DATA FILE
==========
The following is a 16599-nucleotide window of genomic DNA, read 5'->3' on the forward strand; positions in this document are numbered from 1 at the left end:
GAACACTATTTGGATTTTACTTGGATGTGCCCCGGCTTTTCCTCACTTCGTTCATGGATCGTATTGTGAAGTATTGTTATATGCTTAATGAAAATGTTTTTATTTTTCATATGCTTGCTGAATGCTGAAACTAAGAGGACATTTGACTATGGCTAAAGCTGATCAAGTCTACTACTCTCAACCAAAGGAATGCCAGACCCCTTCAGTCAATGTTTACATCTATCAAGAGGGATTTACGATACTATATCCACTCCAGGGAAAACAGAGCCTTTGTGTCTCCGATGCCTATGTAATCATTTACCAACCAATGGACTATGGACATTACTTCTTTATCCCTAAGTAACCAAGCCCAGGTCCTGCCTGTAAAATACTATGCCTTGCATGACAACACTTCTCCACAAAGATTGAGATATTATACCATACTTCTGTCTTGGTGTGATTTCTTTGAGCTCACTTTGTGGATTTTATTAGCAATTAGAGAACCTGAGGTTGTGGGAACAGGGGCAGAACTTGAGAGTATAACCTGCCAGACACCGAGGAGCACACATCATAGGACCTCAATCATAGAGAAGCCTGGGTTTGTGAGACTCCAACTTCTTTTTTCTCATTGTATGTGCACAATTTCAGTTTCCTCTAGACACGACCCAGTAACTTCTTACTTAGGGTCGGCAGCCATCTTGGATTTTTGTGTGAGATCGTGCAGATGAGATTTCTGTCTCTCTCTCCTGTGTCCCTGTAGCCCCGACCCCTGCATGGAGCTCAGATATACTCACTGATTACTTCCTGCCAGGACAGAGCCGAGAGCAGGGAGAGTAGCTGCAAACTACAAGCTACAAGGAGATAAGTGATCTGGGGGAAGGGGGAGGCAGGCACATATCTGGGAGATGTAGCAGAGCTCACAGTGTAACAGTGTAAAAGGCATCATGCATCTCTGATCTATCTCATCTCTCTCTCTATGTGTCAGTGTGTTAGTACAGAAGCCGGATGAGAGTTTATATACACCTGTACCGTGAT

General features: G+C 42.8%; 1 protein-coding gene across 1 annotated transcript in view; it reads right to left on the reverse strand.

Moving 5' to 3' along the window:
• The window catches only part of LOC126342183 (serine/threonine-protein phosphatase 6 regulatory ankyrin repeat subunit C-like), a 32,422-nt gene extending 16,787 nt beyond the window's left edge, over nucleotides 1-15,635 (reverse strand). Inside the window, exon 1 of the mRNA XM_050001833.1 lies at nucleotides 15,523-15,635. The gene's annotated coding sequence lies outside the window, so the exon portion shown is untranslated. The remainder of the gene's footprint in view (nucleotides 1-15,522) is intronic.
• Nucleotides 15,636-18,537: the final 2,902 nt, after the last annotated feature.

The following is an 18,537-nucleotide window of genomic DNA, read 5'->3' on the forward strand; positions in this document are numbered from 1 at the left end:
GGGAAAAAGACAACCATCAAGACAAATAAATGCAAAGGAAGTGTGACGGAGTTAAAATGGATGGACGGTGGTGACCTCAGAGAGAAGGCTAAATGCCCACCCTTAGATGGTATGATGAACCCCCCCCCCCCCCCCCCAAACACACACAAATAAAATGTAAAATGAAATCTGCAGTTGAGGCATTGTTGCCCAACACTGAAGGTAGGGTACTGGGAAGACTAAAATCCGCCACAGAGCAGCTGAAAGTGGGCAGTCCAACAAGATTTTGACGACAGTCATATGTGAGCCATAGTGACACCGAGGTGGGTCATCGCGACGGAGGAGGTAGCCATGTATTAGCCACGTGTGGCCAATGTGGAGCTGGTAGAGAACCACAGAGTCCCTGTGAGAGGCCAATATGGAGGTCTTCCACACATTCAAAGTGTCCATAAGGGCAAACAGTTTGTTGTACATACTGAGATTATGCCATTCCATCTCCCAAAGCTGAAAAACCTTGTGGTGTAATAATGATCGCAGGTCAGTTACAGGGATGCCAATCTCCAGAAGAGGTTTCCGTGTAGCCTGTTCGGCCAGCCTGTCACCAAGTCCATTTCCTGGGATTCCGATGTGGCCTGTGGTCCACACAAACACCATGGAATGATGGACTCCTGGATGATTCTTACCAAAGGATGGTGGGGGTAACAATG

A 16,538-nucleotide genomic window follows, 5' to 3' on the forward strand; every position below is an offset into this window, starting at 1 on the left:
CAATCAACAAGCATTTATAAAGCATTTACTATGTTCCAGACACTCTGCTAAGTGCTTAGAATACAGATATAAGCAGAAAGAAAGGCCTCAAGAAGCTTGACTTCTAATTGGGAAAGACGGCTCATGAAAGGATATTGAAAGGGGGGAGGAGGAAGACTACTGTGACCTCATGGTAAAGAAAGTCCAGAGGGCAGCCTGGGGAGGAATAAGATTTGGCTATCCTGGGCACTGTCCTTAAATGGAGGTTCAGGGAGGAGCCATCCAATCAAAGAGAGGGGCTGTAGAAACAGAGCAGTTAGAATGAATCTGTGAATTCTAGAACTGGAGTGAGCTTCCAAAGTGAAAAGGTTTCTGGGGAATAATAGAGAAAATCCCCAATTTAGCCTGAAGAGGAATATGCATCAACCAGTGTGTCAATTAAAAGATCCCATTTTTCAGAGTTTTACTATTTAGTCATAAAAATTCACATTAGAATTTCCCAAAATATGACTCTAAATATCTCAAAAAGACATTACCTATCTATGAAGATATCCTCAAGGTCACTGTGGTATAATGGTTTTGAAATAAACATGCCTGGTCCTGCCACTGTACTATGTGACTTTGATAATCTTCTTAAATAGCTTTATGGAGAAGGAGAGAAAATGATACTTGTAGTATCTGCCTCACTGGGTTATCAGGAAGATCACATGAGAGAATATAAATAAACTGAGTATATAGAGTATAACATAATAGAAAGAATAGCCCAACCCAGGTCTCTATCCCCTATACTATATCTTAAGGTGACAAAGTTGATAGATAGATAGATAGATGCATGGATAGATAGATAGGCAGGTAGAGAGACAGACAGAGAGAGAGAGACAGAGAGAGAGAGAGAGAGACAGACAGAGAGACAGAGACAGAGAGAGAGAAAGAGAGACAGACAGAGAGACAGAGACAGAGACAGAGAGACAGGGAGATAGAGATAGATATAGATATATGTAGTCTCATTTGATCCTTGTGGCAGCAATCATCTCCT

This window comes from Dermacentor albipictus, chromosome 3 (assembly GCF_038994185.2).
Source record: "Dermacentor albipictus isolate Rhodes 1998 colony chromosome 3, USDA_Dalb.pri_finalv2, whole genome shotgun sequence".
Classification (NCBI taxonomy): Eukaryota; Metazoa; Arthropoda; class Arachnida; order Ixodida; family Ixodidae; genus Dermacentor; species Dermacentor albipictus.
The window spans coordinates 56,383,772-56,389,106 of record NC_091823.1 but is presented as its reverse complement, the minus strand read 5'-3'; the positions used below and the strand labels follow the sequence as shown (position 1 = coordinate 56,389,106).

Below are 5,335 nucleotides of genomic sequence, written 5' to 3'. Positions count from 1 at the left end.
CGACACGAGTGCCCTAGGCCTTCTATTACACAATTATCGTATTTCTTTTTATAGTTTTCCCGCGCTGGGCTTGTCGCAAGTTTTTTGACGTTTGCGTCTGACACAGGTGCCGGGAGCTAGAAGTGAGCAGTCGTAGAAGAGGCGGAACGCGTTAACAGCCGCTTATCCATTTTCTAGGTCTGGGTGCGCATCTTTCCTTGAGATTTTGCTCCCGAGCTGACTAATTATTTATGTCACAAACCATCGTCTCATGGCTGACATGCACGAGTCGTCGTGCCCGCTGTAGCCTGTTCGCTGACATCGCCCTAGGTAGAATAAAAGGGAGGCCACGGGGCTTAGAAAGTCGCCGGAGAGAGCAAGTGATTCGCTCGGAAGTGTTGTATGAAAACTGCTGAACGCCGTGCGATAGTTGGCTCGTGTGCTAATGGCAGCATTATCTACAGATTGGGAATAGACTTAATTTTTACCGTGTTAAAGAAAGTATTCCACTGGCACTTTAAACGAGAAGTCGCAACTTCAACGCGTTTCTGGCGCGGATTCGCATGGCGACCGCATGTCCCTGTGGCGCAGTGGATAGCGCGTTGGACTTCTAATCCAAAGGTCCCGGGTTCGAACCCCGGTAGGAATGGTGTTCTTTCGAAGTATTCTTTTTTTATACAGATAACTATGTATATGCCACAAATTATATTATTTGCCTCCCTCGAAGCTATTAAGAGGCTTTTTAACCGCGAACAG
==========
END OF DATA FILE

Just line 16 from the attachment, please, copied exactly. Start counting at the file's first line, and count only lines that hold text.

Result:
CGACACGAGTGCCCTAGGCCTTCTATTACACAATTATCGTATTTCTTTTTATAGTTTTCCCGCGCTGGGCTTGTCGCAAGTTTTTTGACGTTTGCGTCTGACACAGGTGCCGGGAGCTAGAAGTGAGCAGTCGTAGAAGAGGCGGAACGCGTTAACAGCCGCTTATCCATTTTCTAGGTCTGGGTGCGCATCTTTCCTTGAGATTTTGCTCCCGAGCTGACTAATTATTTATGTCACAAACCATCGTCTCATGGCTGACATGCACGAGTCGTCGTGCCCGCTGTAGCCTGTTCGCTGACATCGCCCTAGGTAGAATAAAAGGGAGGCCACGGGGCTTAGAAAGTCGCCGGAGAGAGCAAGTGATTCGCTCGGAAGTGTTGTATGAAAACTGCTGAACGCCGTGCGATAGTTGGCTCGTGTGCTAATGGCAGCATTATCTACAGATTGGGAATAGACTTAATTTTTACCGTGTTAAAGAAAGTATTCCACTGGCACTTTAAACGAGAAGTCGCAACTTCAACGCGTTTCTGGCGCGGATTCGCATGGCGACCGCATGTCCCTGTGGCGCAGTGGATAGCGCGTTGGACTTCTAATCCAAAGGTCCCGGGTTCGAACCCCGGTAGGAATGGTGTTCTTTCGAAGTATTCTTTTTTTATACAGATAACTATGTATATGCCACAAATTATATTATTTGCCTCCCTCGAAGCTATTAAGAGGCTTTTTAACCGCGAACAG